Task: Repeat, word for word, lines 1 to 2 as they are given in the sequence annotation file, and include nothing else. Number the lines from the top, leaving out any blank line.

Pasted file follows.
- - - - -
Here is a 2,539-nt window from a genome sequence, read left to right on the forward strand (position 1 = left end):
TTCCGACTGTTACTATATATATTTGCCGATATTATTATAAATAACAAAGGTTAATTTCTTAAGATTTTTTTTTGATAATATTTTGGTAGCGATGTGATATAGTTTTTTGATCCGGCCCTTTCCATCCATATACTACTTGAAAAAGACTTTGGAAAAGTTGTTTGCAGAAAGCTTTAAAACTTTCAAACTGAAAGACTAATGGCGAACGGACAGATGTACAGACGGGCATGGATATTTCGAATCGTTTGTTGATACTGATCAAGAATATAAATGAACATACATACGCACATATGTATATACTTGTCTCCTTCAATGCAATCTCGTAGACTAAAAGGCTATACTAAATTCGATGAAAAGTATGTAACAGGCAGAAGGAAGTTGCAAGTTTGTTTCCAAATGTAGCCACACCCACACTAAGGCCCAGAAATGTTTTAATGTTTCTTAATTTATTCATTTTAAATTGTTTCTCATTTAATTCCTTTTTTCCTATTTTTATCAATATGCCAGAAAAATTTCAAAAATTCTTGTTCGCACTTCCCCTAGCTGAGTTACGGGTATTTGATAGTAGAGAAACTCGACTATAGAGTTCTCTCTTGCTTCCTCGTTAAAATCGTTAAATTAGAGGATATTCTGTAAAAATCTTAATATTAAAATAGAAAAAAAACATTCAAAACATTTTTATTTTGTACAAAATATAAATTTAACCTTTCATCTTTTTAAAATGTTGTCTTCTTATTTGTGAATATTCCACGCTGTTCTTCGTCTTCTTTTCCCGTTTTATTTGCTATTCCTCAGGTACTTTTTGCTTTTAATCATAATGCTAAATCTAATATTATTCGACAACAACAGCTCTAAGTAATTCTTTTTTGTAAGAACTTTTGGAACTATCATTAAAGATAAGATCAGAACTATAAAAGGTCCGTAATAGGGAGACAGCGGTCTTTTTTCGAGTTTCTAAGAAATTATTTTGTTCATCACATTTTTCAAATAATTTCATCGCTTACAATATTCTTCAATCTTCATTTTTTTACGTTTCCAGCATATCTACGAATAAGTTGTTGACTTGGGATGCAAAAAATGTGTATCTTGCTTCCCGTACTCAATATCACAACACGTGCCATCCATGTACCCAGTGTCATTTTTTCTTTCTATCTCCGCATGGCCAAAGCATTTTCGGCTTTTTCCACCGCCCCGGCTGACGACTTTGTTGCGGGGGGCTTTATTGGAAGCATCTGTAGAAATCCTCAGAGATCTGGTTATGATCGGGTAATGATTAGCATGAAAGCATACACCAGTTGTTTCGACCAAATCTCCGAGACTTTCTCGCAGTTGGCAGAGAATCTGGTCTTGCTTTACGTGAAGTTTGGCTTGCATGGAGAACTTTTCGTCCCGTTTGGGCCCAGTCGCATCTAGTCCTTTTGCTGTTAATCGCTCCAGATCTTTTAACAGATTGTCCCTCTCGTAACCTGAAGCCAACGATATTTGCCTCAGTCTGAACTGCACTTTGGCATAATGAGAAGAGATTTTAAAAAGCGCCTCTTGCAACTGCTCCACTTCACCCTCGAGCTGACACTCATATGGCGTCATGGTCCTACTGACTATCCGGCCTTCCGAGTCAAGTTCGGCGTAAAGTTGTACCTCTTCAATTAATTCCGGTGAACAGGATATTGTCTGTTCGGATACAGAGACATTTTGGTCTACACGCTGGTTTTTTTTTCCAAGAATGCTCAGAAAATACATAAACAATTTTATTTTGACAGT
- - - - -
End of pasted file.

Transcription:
Here is a 2,539-nt window from a genome sequence, read left to right on the forward strand (position 1 = left end):
TTCCGACTGTTACTATATATATTTGCCGATATTATTATAAATAACAAAGGTTAATTTCTTAAGATTTTTTTTTGATAATATTTTGGTAGCGATGTGATATAGTTTTTTGATCCGGCCCTTTCCATCCATATACTACTTGAAAAAGACTTTGGAAAAGTTGTTTGCAGAAAGCTTTAAAACTTTCAAACTGAAAGACTAATGGCGAACGGACAGATGTACAGACGGGCATGGATATTTCGAATCGTTTGTTGATACTGATCAAGAATATAAATGAACATACATACGCACATATGTATATACTTGTCTCCTTCAATGCAATCTCGTAGACTAAAAGGCTATACTAAATTCGATGAAAAGTATGTAACAGGCAGAAGGAAGTTGCAAGTTTGTTTCCAAATGTAGCCACACCCACACTAAGGCCCAGAAATGTTTTAATGTTTCTTAATTTATTCATTTTAAATTGTTTCTCATTTAATTCCTTTTTTCCTATTTTTATCAATATGCCAGAAAAATTTCAAAAATTCTTGTTCGCACTTCCCCTAGCTGAGTTACGGGTATTTGATAGTAGAGAAACTCGACTATAGAGTTCTCTCTTGCTTCCTCGTTAAAATCGTTAAATTAGAGGATATTCTGTAAAAATCTTAATATTAAAATAGAAAAAAAACATTCAAAACATTTTTATTTTGTACAAAATATAAATTTAACCTTTCATCTTTTTAAAATGTTGTCTTCTTATTTGTGAATATTCCACGCTGTTCTTCGTCTTCTTTTCCCGTTTTATTTGCTATTCCTCAGGTACTTTTTGCTTTTAATCATAATGCTAAATCTAATATTATTCGACAACAACAGCTCTAAGTAATTCTTTTTTGTAAGAACTTTTGGAACTATCATTAAAGATAAGATCAGAACTATAAAAGGTCCGTAATAGGGAGACAGCGGTCTTTTTTCGAGTTTCTAAGAAATTATTTTGTTCATCACATTTTTCAAATAATTTCATCGCTTACAATATTCTTCAATCTTCATTTTTTTACGTTTCCAGCATATCTACGAATAAGTTGTTGACTTGGGATGCAAAAAATGTGTATCTTGCTTCCCGTACTCAATATCACAACACGTGCCATCCATGTACCCAGTGTCATTTTTTCTTTCTATCTCCGCATGGCCAAAGCATTTTCGGCTTTTTCCACCGCCCCGGCTGACGACTTTGTTGCGGGGGGCTTTATTGGAAGCATCTGTAGAAATCCTCAGAGATCTGGTTATGATCGGGTAATGATTAGCATGAAAGCATACACCAGTTGTTTCGACCAAATCTCCGAGACTTTCTCGCAGTTGGCAGAGAATCTGGTCTTGCTTTACGTGAAGTTTGGCTTGCATGGAGAACTTTTCGTCCCGTTTGGGCCCAGTCGCATCTAGTCCTTTTGCTGTTAATCGCTCCAGATCTTTTAACAGATTGTCCCTCTCGTAACCTGAAGCCAACGATATTTGCCTCAGTCTGAACTGCACTTTGGCATAATGAGAAGAGATTTTAAAAAGCGCCTCTTGCAACTGCTCCACTTCACCCTCGAGCTGACACTCATATGGCGTCATGGTCCTACTGACTATCCGGCCTTCCGAGTCAAGTTCGGCGTAAAGTTGTACCTCTTCAATTAATTCCGGTGAACAGGATATTGTCTGTTCGGATACAGAGACATTTTGGTCTACACGCTGGTTTTTTTTTCCAAGAATGCTCAGAAAATACATAAACAATTTTATTTTGACAGT